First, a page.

Objective. In developed countries, blood pressure (BP) control has increased over the past few decades and is now approaching 70% of patients. Herewith we report the results of a cross-sectional study carried out on hypertensive outpatients.
Design and methods. In a cohort of 1,412 consecutive hypertensive outpatients (790 females, 622 males; mean age: 60.3±12.2 years) evaluated from January 2015 to December 2016, the following parameters were assessed: age, gender, body mass index (BMI), waist circumference (WC), smoking habits, BP in the sitting position, estimated glomerular filtration rate (eGFR), serum glucose, lipid profile, antihypertensive drugs prescribed. In agreement with the European guidelines, hypertension was defined as sitting BP ≥140/90 mmHg or use of antihypertensive drugs. Patients whose BP was <140/90 mmHg were considered as having achieved BP control. Furthermore, in compliance with the redefinition of hypertension suggested by the American College of Cardiology/American Heart Association (ACC/AHA), a second level of BP control (BP <130/80 mmHg) was evaluated.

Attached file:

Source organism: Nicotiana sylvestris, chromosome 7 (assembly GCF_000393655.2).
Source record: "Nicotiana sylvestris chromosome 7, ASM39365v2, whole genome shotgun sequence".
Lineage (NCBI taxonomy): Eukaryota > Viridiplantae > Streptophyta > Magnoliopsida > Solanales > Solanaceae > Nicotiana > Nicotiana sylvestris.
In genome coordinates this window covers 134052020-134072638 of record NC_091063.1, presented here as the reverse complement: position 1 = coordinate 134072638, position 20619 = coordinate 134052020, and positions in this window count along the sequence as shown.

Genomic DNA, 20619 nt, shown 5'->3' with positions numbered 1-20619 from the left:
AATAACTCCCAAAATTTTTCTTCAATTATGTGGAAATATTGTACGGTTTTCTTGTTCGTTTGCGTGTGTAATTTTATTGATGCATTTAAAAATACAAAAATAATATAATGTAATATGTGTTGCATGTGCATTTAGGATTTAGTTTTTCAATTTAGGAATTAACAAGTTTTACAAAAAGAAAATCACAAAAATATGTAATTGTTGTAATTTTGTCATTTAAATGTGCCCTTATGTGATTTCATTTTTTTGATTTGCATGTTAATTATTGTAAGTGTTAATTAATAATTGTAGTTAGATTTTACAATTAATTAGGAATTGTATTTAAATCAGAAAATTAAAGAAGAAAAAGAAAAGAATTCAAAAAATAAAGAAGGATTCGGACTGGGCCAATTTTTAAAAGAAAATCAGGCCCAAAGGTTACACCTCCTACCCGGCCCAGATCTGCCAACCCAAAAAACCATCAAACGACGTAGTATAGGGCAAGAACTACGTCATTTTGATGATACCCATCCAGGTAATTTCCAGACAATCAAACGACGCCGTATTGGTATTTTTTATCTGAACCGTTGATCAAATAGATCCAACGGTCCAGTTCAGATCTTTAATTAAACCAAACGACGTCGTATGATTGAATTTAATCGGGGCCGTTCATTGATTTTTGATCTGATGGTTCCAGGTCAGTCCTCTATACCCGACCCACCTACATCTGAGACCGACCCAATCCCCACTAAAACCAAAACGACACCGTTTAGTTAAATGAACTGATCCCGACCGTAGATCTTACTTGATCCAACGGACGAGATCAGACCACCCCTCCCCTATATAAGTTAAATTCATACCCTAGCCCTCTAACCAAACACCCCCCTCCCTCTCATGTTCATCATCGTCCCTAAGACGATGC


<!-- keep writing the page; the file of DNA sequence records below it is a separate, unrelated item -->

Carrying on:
Results. Overall, 75.7% of hypertensive patients achieved BP levels <140/90 mmHg, while 50.5% achieved BP levels <130/80 mmHg. In both contexts, compared with patients whose BP was not controlled, those achieving the BP targets were mainly younger and females with a lower prevalence of obesity, diabetes and chronic kidney disease. Furthermore, they also had a lower WC and a higher eGFR.
Conclusions. Nearly 76% of patients achieved the BP target of <140/90 mmHg, a result which is higher than the 70% achieved in Europe, and 50.6% achieved that of <130/80 mmHg, a result which is slightly higher than the 47% recently reported in USA.
Keywords: Blood pressure, blood pressure control, hypertension.